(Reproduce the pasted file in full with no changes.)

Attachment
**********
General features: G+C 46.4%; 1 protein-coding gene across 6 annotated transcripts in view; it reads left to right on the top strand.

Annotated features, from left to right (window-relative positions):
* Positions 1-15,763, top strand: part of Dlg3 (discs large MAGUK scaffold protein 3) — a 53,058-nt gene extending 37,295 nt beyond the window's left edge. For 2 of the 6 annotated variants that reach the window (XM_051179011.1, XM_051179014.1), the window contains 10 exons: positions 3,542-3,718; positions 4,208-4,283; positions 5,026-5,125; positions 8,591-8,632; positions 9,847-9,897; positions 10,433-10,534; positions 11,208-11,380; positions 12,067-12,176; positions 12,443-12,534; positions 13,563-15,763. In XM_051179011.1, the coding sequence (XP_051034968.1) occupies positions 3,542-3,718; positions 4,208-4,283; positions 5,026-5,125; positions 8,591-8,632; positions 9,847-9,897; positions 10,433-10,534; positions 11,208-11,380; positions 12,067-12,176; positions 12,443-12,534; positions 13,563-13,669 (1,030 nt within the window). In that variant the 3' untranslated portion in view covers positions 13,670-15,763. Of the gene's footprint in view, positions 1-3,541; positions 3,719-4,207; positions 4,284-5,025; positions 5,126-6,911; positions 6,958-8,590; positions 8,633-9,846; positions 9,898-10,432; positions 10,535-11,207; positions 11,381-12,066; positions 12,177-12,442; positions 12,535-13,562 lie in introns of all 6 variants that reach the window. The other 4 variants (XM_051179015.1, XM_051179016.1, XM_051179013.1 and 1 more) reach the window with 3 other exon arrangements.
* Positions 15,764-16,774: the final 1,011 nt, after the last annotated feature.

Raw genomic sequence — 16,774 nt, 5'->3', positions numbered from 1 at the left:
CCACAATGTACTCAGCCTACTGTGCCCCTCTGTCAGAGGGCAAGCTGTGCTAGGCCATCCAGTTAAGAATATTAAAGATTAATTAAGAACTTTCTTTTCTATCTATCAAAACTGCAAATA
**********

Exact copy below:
General features: G+C 46.4%; 1 protein-coding gene across 6 annotated transcripts in view; it reads left to right on the top strand.

Annotated features, from left to right (window-relative positions):
* Positions 1-15,763, top strand: part of Dlg3 (discs large MAGUK scaffold protein 3) — a 53,058-nt gene extending 37,295 nt beyond the window's left edge. For 2 of the 6 annotated variants that reach the window (XM_051179011.1, XM_051179014.1), the window contains 10 exons: positions 3,542-3,718; positions 4,208-4,283; positions 5,026-5,125; positions 8,591-8,632; positions 9,847-9,897; positions 10,433-10,534; positions 11,208-11,380; positions 12,067-12,176; positions 12,443-12,534; positions 13,563-15,763. In XM_051179011.1, the coding sequence (XP_051034968.1) occupies positions 3,542-3,718; positions 4,208-4,283; positions 5,026-5,125; positions 8,591-8,632; positions 9,847-9,897; positions 10,433-10,534; positions 11,208-11,380; positions 12,067-12,176; positions 12,443-12,534; positions 13,563-13,669 (1,030 nt within the window). In that variant the 3' untranslated portion in view covers positions 13,670-15,763. Of the gene's footprint in view, positions 1-3,541; positions 3,719-4,207; positions 4,284-5,025; positions 5,126-6,911; positions 6,958-8,590; positions 8,633-9,846; positions 9,898-10,432; positions 10,535-11,207; positions 11,381-12,066; positions 12,177-12,442; positions 12,535-13,562 lie in introns of all 6 variants that reach the window. The other 4 variants (XM_051179015.1, XM_051179016.1, XM_051179013.1 and 1 more) reach the window with 3 other exon arrangements.
* Positions 15,764-16,774: the final 1,011 nt, after the last annotated feature.

Raw genomic sequence — 16,774 nt, 5'->3', positions numbered from 1 at the left:
CCACAATGTACTCAGCCTACTGTGCCCCTCTGTCAGAGGGCAAGCTGTGCTAGGCCATCCAGTTAAGAATATTAAAGATTAATTAAGAACTTTCTTTTCTATCTATCAAAACTGCAAATA